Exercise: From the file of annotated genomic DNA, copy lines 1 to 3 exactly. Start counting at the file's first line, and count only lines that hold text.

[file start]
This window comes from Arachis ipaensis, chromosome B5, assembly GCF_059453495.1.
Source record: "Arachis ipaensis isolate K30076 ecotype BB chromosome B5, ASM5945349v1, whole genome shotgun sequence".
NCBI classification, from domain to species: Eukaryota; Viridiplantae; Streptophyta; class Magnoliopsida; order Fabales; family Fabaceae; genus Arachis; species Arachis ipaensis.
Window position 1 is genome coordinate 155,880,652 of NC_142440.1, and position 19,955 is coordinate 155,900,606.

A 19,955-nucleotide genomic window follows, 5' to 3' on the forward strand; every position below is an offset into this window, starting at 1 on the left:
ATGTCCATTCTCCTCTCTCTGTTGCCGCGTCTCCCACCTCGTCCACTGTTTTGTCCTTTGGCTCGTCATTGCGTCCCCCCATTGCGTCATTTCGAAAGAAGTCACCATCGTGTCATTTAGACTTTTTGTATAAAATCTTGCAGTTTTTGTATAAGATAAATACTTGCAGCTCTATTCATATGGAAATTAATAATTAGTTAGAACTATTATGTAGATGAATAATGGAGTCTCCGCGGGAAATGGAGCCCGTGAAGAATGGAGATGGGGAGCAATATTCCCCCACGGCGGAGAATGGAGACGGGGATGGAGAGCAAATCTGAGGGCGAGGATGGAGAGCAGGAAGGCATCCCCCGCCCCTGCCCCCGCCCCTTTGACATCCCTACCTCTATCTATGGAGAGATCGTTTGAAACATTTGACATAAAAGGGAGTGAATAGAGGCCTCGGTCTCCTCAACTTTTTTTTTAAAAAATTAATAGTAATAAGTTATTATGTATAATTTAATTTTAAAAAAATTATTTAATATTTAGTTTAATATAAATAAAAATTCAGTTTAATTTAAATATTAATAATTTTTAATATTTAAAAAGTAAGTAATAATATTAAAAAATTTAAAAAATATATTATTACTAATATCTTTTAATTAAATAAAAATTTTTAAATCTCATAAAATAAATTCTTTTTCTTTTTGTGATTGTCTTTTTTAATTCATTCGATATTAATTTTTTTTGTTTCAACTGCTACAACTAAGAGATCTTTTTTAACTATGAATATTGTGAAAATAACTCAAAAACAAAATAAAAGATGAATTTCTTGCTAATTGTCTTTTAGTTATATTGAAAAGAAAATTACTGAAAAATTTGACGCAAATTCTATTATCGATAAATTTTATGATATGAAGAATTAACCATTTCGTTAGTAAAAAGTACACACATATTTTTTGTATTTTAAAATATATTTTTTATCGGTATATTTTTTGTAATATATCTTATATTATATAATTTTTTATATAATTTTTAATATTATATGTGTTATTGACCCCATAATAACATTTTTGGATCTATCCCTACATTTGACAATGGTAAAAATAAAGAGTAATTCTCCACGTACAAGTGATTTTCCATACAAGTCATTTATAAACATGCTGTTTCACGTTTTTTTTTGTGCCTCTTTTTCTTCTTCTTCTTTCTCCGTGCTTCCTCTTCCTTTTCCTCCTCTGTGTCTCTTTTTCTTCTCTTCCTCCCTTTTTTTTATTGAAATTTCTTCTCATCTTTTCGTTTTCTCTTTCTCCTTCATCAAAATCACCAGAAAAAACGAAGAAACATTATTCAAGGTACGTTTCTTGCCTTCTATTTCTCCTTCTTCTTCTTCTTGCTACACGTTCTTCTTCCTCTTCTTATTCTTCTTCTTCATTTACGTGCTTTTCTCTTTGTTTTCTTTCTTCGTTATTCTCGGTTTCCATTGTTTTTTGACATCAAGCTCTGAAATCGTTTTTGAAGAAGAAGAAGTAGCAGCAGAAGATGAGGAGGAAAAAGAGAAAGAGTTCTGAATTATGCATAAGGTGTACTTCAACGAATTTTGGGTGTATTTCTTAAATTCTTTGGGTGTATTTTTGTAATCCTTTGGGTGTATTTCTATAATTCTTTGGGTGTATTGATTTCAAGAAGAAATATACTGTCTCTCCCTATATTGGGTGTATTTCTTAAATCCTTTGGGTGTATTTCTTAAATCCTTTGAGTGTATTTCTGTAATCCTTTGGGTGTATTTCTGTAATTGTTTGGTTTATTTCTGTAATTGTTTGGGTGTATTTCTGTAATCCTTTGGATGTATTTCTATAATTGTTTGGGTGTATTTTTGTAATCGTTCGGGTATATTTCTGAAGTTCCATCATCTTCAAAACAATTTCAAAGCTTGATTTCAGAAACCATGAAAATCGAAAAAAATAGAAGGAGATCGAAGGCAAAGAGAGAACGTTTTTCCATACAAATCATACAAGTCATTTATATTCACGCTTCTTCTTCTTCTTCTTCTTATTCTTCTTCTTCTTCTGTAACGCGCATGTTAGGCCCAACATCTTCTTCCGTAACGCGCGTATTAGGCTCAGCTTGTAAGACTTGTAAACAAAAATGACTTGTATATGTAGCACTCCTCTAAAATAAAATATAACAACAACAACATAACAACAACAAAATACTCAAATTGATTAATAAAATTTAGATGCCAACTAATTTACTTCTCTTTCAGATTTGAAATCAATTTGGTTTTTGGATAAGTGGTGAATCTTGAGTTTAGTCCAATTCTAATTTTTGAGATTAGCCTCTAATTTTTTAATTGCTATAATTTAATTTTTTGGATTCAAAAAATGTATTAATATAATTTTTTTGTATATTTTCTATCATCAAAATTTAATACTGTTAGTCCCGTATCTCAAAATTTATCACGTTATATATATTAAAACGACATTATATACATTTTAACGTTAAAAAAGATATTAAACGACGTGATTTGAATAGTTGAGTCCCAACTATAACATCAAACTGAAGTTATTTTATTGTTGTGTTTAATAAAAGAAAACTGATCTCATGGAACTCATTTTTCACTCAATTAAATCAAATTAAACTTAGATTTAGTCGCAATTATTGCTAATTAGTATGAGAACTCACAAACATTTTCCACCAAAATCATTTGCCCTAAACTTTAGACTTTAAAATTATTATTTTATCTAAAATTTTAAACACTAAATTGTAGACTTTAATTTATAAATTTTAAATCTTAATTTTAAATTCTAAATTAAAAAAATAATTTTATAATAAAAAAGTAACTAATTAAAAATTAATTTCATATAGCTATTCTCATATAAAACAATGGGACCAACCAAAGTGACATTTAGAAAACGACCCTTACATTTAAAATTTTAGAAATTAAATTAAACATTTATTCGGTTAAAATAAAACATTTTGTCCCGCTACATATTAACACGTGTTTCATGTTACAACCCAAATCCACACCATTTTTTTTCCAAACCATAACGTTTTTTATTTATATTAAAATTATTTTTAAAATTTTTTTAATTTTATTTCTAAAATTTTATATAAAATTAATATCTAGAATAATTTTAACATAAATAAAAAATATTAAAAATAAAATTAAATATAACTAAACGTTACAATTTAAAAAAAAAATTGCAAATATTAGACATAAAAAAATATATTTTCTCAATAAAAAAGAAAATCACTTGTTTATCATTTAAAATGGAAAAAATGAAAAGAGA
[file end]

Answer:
This window comes from Arachis ipaensis, chromosome B5, assembly GCF_059453495.1.
Source record: "Arachis ipaensis isolate K30076 ecotype BB chromosome B5, ASM5945349v1, whole genome shotgun sequence".
NCBI classification, from domain to species: Eukaryota; Viridiplantae; Streptophyta; class Magnoliopsida; order Fabales; family Fabaceae; genus Arachis; species Arachis ipaensis.